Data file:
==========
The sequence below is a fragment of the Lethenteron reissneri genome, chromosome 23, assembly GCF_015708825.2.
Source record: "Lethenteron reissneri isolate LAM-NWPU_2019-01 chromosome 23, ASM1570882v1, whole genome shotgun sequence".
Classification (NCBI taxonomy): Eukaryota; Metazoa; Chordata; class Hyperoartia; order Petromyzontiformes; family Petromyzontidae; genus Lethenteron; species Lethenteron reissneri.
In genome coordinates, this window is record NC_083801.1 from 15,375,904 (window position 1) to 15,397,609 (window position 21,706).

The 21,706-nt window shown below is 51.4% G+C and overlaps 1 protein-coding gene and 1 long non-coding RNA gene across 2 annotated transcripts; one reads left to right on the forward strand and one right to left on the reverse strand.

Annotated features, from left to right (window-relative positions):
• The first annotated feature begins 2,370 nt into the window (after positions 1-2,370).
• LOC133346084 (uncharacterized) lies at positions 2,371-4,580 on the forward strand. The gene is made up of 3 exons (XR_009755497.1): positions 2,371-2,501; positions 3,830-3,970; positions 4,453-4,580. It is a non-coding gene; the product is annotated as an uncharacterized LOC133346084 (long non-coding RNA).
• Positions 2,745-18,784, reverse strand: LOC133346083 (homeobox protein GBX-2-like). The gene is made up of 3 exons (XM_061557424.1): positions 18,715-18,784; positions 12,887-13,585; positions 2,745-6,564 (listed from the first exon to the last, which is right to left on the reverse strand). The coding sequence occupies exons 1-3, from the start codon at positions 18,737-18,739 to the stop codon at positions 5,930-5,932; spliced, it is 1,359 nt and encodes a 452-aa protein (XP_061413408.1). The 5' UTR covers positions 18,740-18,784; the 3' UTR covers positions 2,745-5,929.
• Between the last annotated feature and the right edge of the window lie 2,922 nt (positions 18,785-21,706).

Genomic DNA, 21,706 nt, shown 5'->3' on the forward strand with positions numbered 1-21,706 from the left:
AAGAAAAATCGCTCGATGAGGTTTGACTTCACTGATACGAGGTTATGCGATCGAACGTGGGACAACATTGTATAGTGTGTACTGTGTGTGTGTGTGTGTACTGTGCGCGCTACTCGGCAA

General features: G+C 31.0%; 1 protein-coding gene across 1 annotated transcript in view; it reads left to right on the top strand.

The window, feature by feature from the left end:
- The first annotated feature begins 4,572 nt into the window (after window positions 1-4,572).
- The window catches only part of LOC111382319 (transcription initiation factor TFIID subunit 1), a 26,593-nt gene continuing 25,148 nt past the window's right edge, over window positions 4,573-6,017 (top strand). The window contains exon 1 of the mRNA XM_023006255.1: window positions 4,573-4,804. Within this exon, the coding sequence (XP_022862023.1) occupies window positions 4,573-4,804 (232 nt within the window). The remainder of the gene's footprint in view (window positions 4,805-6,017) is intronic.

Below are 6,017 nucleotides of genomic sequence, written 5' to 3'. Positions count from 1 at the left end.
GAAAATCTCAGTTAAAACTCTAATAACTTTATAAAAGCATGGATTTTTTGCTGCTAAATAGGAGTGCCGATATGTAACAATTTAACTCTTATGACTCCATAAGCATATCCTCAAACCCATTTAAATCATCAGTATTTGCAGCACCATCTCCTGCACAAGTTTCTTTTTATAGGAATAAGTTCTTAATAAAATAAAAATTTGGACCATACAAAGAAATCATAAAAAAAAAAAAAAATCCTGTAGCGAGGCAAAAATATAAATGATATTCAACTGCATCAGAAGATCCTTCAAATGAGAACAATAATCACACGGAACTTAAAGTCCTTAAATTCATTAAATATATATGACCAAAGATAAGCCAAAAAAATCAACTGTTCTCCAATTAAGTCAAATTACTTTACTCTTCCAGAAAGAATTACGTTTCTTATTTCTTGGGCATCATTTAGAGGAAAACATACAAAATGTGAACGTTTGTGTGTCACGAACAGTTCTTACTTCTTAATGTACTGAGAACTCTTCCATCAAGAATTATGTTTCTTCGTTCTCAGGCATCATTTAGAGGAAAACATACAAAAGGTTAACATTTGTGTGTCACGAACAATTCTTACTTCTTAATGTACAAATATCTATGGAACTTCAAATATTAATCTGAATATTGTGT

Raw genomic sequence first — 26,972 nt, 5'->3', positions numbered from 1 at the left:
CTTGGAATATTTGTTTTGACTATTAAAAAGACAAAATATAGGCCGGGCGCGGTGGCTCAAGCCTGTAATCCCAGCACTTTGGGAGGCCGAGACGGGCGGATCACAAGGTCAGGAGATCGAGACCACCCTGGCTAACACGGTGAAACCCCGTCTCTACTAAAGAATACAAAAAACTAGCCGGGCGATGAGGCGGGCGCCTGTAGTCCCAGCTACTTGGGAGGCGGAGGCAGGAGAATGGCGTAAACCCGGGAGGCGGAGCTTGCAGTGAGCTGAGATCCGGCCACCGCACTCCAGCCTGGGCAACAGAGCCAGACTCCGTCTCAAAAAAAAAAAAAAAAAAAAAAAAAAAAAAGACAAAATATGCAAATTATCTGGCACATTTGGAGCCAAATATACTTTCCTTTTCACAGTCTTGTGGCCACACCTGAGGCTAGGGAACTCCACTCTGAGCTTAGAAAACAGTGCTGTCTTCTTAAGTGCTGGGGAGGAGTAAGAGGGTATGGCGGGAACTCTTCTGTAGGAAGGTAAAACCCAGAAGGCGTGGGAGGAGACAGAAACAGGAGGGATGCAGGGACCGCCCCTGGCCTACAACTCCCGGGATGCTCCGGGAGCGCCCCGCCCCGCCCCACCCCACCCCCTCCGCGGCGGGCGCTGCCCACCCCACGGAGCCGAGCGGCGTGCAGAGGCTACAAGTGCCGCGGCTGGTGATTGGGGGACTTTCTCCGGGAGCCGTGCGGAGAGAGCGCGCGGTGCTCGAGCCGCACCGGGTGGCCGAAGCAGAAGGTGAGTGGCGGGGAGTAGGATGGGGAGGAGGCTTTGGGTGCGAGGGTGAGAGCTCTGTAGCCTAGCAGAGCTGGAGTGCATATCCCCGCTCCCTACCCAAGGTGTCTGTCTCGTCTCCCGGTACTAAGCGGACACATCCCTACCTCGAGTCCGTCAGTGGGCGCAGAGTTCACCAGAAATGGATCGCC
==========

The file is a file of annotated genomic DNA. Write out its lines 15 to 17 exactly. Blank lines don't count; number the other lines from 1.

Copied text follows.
- The first annotated feature begins 4,572 nt into the window (after window positions 1-4,572).
- The window catches only part of LOC111382319 (transcription initiation factor TFIID subunit 1), a 26,593-nt gene continuing 25,148 nt past the window's right edge, over window positions 4,573-6,017 (top strand). The window contains exon 1 of the mRNA XM_023006255.1: window positions 4,573-4,804. Within this exon, the coding sequence (XP_022862023.1) occupies window positions 4,573-4,804 (232 nt within the window). The remainder of the gene's footprint in view (window positions 4,805-6,017) is intronic.

Below are 6,017 nucleotides of genomic sequence, written 5' to 3'. Positions count from 1 at the left end.